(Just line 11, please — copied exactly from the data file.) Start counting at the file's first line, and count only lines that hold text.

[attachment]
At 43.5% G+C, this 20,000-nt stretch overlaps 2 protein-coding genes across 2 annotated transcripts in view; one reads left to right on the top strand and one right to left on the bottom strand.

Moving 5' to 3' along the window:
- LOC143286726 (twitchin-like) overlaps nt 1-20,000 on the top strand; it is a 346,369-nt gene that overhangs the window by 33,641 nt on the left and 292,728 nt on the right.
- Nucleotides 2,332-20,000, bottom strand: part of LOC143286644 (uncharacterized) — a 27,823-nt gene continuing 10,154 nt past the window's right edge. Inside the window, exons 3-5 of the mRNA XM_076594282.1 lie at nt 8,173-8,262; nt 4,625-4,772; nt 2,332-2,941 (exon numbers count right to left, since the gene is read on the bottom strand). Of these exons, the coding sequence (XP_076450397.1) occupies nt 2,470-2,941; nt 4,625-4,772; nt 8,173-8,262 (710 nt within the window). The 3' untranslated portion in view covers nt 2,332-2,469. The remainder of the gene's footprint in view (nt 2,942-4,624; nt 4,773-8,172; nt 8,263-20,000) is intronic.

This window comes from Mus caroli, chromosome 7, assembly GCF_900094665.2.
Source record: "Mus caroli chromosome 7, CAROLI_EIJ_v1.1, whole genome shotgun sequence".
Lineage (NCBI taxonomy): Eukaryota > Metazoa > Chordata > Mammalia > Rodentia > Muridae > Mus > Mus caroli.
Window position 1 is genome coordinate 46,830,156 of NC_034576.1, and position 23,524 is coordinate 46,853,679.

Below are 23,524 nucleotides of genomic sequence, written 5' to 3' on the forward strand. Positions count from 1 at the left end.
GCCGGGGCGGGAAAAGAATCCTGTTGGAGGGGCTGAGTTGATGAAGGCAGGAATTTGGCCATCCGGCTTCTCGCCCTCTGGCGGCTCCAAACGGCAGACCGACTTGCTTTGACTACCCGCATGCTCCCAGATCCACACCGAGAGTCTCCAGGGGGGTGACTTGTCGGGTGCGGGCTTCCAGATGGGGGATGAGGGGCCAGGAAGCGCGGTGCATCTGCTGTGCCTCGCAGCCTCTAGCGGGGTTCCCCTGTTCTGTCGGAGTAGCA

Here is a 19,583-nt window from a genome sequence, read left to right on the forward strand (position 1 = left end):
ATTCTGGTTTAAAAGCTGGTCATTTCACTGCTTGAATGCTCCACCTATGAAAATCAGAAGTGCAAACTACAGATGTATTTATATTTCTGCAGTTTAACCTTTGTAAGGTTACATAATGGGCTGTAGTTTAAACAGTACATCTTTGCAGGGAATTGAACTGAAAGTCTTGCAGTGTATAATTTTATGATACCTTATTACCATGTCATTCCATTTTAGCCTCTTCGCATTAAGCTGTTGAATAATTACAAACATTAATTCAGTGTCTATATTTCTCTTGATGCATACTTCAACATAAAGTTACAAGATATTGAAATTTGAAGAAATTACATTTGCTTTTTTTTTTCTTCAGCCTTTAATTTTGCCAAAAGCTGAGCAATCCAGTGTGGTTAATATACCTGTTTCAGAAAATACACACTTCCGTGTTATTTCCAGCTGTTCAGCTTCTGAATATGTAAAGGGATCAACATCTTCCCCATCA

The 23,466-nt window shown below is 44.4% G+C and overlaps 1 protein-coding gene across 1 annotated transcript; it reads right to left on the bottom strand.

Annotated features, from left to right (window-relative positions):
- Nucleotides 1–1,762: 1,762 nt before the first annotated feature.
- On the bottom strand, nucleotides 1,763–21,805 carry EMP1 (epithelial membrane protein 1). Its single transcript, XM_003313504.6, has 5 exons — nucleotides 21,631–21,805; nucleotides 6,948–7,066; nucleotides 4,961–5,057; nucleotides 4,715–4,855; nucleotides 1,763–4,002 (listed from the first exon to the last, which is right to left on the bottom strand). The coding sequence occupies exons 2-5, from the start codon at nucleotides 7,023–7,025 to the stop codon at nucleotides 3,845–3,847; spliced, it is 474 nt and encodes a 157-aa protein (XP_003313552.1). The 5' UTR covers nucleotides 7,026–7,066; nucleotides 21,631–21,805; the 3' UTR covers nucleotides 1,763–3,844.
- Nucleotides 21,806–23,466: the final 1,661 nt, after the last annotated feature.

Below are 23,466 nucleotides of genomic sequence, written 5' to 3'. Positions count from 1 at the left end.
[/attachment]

Here is a 19,583-nt window from a genome sequence, read left to right on the forward strand (position 1 = left end):